Now that I’m done with my college volleyball career, I have an insatiable desire to fill my sudden abundance of free time with all sorts of novel athletic pursuits. Thus, it was only a matter of time before I would decide to participate in a yoga class. My roommate and I agreed to start a free week at a local CorePower studio (you didn’t think we could actually afford yoga classes, did you?), and we picked a Yoga/Barre class with “simple and precise movements” that sounded feasible for a beginner like me. To be honest, I believed that I was on a different level from other “beginners” due to my background in competitive athletics. After four years of killer workouts and marathon matches, how hard could this be?
When the day finally arrived, I entered the class feeling poised and confident. Our young instructor strutted into the room and turned to face us; she had a small, tan, compact body and crazy bleached blond hair in a ponytail that stuck straight out from her head. After flying through the compulsory introductions and explanations, she immediately ran us through a series of warm-up positions, and before I could figure out what was going on I found myself in a sort of modified downward dog pose, crossing one leg behind my back, craning my neck to see what everyone else was doing, and nearly throwing out my back in the process. Instructor was over by the speakers turning up her music and counting out loud: “Just six more! And one, two, three, four…” I let my head fall forward so that I was looking at her upside down between my legs. I thought we were just holding this pose…were we supposed to be doing reps of something…? I felt my face turning red as the blood rushed down to my head. Instructor jogged to the front of the room and began shouting “Breathe in! Breathe out!” in a very authoritative voice. I put my leg down on the floor tentatively. I had always imagined a yoga instructor as having a mellifluous voice, murmuring pose suggestions as the sound of harps and waterfalls played in the background. This image was quickly being destroyed by this peppy specimen of a woman – perhaps she had a background as a zumba instructor?
Instructor ordered us to stand up, place our feet shoulder-width apart, and begin squatting in time to the music. I scrambled to my feet and squatted appreciatively – this was a familiar exercise. Instructor then shouted “Move your feet three more steps apart, and squat, and squat, and squat…” My feet were already sweating, so as I rushed to slide them apart I narrowly escaped slipping straight down into the splits. After wobbling magnificently for a moment, I regained control and looked at myself in the floor-to-ceiling studio mirror. I was peeved to find that, instead of a look of serenity, my face wore the expression of a terrified child. Next, we were ordered to move to a seated position with our backs to the wall, where we could reach up and hold on to the barre to assist us in an ab exercise. While we students sweated and shook our way through the reps, Instructor sat in the middle of the room and performed them easily without a wall or a barre. When she turned to look at one of the other students, I glared at her. Just for a second.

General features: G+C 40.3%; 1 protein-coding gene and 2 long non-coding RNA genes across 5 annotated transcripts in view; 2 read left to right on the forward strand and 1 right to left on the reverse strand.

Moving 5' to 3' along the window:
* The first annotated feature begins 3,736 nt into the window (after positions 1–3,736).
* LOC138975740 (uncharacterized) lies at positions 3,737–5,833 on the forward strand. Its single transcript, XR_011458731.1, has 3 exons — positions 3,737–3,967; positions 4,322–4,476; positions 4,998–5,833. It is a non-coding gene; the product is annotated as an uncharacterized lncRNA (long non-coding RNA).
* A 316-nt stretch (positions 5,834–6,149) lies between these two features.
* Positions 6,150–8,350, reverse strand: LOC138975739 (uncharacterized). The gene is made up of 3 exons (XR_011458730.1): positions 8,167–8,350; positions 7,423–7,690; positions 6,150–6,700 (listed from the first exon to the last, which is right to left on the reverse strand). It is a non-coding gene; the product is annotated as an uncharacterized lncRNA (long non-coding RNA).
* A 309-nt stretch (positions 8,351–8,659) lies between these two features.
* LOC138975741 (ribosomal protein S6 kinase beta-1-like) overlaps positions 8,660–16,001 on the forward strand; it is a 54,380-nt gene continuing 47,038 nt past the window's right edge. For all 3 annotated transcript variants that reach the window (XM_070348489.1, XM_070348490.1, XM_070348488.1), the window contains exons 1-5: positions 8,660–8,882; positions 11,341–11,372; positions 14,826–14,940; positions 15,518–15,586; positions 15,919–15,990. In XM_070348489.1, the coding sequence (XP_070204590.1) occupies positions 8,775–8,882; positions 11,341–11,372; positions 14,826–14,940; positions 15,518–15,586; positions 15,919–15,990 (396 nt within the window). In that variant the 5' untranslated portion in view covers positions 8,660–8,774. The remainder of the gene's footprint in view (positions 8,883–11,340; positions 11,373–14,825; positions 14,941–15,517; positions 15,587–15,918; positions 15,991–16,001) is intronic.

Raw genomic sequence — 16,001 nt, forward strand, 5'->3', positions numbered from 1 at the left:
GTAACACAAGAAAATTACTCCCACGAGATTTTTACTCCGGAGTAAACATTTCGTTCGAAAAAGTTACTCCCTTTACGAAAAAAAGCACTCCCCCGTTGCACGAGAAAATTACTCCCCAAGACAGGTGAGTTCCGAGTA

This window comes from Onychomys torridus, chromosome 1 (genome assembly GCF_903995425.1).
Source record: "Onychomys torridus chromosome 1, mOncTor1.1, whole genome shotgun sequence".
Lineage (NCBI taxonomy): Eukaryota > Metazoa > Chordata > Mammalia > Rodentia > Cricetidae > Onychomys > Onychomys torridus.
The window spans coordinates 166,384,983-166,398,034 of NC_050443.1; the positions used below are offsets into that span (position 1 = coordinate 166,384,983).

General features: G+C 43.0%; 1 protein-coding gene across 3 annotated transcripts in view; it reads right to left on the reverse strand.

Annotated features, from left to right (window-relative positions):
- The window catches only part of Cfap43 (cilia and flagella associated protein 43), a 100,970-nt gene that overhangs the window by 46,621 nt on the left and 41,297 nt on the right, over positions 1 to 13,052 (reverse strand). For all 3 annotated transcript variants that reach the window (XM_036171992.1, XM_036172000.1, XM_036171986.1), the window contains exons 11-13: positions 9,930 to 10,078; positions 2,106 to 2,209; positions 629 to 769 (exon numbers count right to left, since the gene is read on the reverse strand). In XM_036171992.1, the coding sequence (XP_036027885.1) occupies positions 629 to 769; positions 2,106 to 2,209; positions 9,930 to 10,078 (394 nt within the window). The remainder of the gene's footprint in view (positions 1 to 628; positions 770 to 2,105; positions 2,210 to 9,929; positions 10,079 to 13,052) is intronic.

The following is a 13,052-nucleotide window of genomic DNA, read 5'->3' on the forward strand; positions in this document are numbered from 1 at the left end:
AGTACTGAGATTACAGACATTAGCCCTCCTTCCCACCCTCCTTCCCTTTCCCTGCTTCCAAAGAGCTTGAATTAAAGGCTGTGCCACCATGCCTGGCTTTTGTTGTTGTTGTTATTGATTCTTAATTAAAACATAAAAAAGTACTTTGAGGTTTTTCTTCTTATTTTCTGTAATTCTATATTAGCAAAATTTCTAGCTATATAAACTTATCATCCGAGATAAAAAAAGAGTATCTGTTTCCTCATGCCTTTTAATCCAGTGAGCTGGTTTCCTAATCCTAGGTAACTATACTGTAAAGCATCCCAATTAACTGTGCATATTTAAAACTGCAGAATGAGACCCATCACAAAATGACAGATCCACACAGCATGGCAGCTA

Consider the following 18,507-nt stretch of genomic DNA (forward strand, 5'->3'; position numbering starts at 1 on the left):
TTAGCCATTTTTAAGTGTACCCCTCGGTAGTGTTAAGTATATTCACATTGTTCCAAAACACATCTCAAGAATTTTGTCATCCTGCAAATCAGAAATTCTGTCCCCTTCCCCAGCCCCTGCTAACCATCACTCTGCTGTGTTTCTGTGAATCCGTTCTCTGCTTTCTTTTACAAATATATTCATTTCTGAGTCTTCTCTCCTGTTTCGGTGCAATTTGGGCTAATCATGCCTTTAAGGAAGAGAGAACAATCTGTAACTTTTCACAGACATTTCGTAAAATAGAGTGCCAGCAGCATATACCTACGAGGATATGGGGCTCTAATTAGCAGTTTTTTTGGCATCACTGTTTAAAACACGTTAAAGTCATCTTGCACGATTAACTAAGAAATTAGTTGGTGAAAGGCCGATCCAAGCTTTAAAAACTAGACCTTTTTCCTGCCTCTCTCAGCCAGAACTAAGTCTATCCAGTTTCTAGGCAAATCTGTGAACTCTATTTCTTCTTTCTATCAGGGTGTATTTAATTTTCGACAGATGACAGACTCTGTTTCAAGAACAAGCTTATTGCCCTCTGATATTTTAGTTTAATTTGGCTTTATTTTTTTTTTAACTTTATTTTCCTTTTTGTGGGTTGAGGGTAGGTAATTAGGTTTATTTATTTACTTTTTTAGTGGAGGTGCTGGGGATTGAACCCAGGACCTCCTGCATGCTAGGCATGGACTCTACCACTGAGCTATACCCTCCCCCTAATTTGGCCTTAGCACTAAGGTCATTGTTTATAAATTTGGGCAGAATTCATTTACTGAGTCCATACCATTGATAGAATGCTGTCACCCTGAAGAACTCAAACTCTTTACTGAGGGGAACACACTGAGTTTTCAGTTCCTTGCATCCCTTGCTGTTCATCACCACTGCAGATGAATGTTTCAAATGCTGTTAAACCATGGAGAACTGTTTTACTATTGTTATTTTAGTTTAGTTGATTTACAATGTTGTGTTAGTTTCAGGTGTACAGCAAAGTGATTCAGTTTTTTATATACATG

After muddling through the ab portion of the class, I followed Instructor’s directions and positioned myself next to the barre in such a way that I could stand on one leg, rest the majority of my weight on the barre, and lift my other leg up behind me repeatedly in time to the music. Ultimately, this exercise allows the muscles of the hamstring and buttocks to feel as though they are being stabbed repeatedly and roasted over a fire – like marshmallows, I guess. I kept looking down at my supporting leg, which was shaking uncontrollably, but Instructor would always catch me: “Look up! Open your collarbone!” I forced my chin upward and focused on the thermostat on the wall. It was turned off. Sweat dripped into my eye. I continued to kick up my other leg behind me as the instructor counted off the reps. The barre was wobbling as I clung to it for support and my mind wandered: How much could I sue the studio for if the barre ripped out of the wall suddenly? What was this pose, anyway? The modified poison dart frog? Or maybe the ninja II… My leg was trembling even more violently and my foot was slipping sideways across the floor. “Look up!” Instructor startled me out of my reverie; crap, she caught me looking down again. She moved back to the middle of the room and yelled “How’s everyone doing??” Silence. Either no one had enough breath to produce a response, or no one could bring themselves to voice their true feelings.
One of our final leg exercises involved standing with the barre to one side and lifting up the leg opposite the barre so that it looks as though you are forming half of the indian-style siting position, but in the air. This turned out to be impossible for me, since an inexplicable absence of flexibility in my right hip has prevented me from ever being able to sit indian-style, even in my youth. Instructor came over to correct my leg position, of course. She grabbed my shin with both hands and began to force it upwards: “See? Try to hold it like this.”
I nearly fell over as her well-meaning attempts threatened to wrest my hip from its very socket. “My hip just doesn’t move that way,” I explained apologetically after jerking away from her. “It’s always been like that – I don’t know why.” Inside I was screaming “I’M SORRY I’M INCOMPETENT!”
Instructor just smiled and said, “No worries, it could be worse!” I thought back to what would have happened if I had slipped into the splits a few minutes ago.
Yes, it definitely could have been worse.
If you’re looking for me, I’ll be doing the corpse pose.
(Images adapted from Show Me How by Lauren Smith)